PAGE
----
San Francisco’s libraries are springing again to life

The limited reopening of the main San Francisco library this month brings hundreds of guests through its doors every day. But there are plans for the next month to reopen all floors, increase capacity, end a visiting deadline and even let people read at tables.

And as the main library expands its reopening, more of the library system’s 27 branches will also reopen – although it will take a few months for all of them to open. The two, who opened this week, each saw hundreds of guests on the first day.

Weeks ago, library officials and Mayor London Breed celebrated the reopening of the main library on May 3rd for personal service after more than a year since it closed due to COVID-19. “There’s nothing like browsing the shelves and picking out your next book,” Breed said at the time.

Since reopening, the main library has seen an average of around 400 to 450 guests per day, far from the average of more than 2,000 prepandemics. But more visitors are expected next month as the main library expands its reopening and more people will feel comfortable when the state lifts its COVID-19 level restrictions on June 15.

Currently, users are allowed to go to the first floor of the main library, where they can access the photocopier, use one of the 14 public computers, browse the book collections, and ask questions to staff. At this point, they are limited to visits of up to an hour.

However, starting June 14, the library plans to reopen all floors of the main library to visitors, library officials said this week. And there will be no time limit for your visit. You can search collections on all floors, use a number of computers to be determined, and sit at tables. However, the number of seats is limited as there is only room for one person per round table and two people per rectangular table. Masks and social distancing are still required.

The current capacity of the main library is limited to a maximum of 55 simultaneous users. That will increase to 750 in the next month. The current operating hours remain in effect. They are Monday to Saturday from 10 a.m. to 5.30 p.m. and Sunday from 12 noon to 5.30 p.m.

“We hope everyone comes back,” Library spokeswoman Michelle Jeffers told The Examiner Friday. “It’s nice when it’s a busy, busy place.”

Jeffers said the current daily usage of the reopened libraries was “a large number”. Although there is a capacity limit, she said they never got to a point where they had to hold people up by the door.

“Certainly they don’t match where we were before the pandemic,” Jeffers said of the customer numbers. “I think it takes a while for people to feel good again when they are in some form or way in the church.”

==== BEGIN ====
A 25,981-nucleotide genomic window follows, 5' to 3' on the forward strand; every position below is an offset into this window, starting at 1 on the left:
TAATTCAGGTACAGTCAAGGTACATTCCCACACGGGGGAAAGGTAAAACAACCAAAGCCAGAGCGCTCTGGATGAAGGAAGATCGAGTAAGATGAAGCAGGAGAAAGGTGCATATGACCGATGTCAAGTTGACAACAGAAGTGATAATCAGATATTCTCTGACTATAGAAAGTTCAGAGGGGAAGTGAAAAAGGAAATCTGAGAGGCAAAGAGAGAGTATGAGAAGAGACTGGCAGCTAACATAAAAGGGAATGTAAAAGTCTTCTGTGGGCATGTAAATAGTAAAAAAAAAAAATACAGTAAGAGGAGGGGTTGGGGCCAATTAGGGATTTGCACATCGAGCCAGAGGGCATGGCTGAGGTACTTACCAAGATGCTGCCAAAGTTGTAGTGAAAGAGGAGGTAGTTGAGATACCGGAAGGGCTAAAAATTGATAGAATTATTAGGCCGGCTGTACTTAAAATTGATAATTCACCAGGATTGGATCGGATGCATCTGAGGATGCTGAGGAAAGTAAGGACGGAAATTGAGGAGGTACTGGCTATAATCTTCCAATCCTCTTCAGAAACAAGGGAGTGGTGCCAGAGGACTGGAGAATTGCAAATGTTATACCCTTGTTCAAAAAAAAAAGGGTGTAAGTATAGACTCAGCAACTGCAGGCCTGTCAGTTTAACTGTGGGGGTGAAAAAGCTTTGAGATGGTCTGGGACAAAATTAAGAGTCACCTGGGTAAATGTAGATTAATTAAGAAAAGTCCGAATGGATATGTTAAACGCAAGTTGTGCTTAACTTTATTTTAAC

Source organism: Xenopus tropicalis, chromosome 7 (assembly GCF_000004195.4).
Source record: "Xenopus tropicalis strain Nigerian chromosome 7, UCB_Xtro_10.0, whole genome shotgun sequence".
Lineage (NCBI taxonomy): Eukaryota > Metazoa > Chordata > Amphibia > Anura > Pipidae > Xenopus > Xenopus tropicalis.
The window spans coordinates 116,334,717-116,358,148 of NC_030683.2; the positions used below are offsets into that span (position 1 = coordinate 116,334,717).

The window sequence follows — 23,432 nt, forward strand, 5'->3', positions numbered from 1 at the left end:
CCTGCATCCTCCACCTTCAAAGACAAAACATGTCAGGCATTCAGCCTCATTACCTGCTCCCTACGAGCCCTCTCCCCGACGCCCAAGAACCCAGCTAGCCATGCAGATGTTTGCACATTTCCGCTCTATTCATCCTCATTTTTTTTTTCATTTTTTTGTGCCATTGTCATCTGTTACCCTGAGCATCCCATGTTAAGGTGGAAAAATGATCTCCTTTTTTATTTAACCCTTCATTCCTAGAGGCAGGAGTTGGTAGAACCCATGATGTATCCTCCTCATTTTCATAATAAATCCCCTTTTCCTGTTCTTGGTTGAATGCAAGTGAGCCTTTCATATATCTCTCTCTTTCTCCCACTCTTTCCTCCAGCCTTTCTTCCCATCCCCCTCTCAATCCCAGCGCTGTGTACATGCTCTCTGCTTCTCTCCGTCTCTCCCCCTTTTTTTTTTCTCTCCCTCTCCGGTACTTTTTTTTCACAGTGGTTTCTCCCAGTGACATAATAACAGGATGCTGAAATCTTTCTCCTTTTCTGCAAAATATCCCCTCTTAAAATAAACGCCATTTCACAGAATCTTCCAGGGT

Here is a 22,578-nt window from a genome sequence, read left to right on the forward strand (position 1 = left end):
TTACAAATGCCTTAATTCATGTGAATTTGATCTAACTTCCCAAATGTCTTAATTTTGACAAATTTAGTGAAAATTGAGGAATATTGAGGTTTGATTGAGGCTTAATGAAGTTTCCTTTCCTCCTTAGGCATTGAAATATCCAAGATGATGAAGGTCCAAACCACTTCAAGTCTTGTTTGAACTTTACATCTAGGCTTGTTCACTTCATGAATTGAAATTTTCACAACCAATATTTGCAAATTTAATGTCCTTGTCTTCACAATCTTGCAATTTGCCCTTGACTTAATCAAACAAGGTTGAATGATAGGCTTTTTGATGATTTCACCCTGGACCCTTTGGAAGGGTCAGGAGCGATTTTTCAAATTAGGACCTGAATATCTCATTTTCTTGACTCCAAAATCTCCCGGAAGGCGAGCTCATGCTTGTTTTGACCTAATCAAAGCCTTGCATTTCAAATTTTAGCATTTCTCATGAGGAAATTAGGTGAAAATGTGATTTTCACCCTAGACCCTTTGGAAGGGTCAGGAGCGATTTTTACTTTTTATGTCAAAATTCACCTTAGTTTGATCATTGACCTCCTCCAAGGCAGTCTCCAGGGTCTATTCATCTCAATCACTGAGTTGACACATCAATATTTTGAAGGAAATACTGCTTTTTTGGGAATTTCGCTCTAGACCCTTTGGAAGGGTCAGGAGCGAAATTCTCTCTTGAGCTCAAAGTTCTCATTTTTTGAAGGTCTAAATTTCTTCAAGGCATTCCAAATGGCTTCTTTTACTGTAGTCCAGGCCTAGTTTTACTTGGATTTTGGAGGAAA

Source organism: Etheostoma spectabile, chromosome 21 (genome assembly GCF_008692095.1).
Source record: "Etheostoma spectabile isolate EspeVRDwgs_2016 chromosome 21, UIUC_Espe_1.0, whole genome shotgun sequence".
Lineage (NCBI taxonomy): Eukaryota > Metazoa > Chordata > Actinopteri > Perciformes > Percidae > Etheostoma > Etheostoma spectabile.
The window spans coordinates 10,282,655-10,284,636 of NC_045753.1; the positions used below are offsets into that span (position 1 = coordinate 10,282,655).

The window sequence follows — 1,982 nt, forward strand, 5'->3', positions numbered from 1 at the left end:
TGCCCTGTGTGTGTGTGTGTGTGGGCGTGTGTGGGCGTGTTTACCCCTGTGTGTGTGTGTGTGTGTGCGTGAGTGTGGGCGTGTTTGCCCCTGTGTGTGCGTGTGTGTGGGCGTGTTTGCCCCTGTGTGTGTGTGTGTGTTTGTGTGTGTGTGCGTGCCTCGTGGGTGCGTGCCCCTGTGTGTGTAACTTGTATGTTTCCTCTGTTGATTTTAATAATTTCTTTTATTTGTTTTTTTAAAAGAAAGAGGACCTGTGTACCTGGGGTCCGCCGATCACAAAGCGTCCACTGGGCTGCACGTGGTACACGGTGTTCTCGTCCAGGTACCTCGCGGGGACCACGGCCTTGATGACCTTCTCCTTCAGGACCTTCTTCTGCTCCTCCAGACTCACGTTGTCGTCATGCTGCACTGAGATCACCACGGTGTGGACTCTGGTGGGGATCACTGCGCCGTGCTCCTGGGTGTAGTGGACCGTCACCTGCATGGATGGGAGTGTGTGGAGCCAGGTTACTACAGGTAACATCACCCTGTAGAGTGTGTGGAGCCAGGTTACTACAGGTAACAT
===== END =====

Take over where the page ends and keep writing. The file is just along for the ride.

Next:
Nevertheless, the demand for branches to be reopened is apparently high. But it will take time for that to happen.

The Chinatown branch opened on Monday when about 300 visitors came through the door, followed by the Mission Bay branch on Tuesday which library officials said there were also about 300 customers.

The latest timeline shows the Ortega, Richmond and Visitacion Valley stores reopening for personal service on June 21st and the Excelsior stores reopening on June 22nd.

In July, the offices in Bayview, Bernal Heights, Eureka Valley, Glen Park, Ocean View and Western Addition will reopen for personal service.

“We don’t know what exact dates they’ll open yet,” Jeffers said. “We’re aiming for mid-July.”

Jeffers expected the remaining library branches – with the exception of the newly renovated mission branch – to be reopened for personal visits by September.

One reason for the schedule is a staff shortage. Many library staff were deployed as disaster relief workers to help with the city’s pandemic response.

“The reopening of these libraries and the establishment of additional locations for personal services depend on the staffing capacity,” said city librarian Michael Lambert to the library commission this week. “I know all of our residents want their facility to reopen and reopen for personal service.”

He said the library had more than 100 disaster relief workers and 139 jobs that were vacant last year.

“It will take us some time to bring all of our employees back from civil protection work and fill our vacancies,” he said.

While the libraries were closing due to COVID-19, a roadside service known as SFPL to Go was launched in August in some locations, starting with the main library. The library will add the Bernal Heights, Golden Gate Valley, Ingleside, North Beach, Sunset and Western Addition branches to roadside service in June, followed by the Noe Valley, Parkside and Presidio branches in July. SFPL to Go ends in mid-June in the main library and branches when they reopen for personal services.

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